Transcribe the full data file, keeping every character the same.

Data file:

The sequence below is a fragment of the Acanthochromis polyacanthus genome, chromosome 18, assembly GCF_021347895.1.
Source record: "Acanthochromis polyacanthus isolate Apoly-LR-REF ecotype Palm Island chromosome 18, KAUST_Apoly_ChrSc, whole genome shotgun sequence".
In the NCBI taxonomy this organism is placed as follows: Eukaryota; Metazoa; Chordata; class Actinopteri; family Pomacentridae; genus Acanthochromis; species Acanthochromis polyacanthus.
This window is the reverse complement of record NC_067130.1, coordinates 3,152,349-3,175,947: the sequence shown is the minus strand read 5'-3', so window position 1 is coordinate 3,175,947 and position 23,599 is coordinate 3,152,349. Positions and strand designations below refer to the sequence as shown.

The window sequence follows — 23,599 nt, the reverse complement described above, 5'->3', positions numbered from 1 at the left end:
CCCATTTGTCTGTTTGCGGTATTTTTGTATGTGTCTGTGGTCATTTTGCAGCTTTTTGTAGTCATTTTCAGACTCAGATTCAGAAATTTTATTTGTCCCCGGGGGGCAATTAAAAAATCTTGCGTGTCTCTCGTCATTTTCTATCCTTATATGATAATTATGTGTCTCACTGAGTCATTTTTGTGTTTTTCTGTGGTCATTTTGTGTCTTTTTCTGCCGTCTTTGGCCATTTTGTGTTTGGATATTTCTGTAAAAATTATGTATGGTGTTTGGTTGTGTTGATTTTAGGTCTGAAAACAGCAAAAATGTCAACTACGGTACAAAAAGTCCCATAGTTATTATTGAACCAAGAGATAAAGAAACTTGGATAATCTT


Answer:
The sequence below is a fragment of the Acanthochromis polyacanthus genome, chromosome 18, assembly GCF_021347895.1.
Source record: "Acanthochromis polyacanthus isolate Apoly-LR-REF ecotype Palm Island chromosome 18, KAUST_Apoly_ChrSc, whole genome shotgun sequence".
In the NCBI taxonomy this organism is placed as follows: Eukaryota; Metazoa; Chordata; class Actinopteri; family Pomacentridae; genus Acanthochromis; species Acanthochromis polyacanthus.
This window is the reverse complement of record NC_067130.1, coordinates 3,152,349-3,175,947: the sequence shown is the minus strand read 5'-3', so window position 1 is coordinate 3,175,947 and position 23,599 is coordinate 3,152,349. Positions and strand designations below refer to the sequence as shown.

The window sequence follows — 23,599 nt, the reverse complement described above, 5'->3', positions numbered from 1 at the left end:
CCCATTTGTCTGTTTGCGGTATTTTTGTATGTGTCTGTGGTCATTTTGCAGCTTTTTGTAGTCATTTTCAGACTCAGATTCAGAAATTTTATTTGTCCCCGGGGGGCAATTAAAAAATCTTGCGTGTCTCTCGTCATTTTCTATCCTTATATGATAATTATGTGTCTCACTGAGTCATTTTTGTGTTTTTCTGTGGTCATTTTGTGTCTTTTTCTGCCGTCTTTGGCCATTTTGTGTTTGGATATTTCTGTAAAAATTATGTATGGTGTTTGGTTGTGTTGATTTTAGGTCTGAAAACAGCAAAAATGTCAACTACGGTACAAAAAGTCCCATAGTTATTATTGAACCAAGAGATAAAGAAACTTGGATAATCTT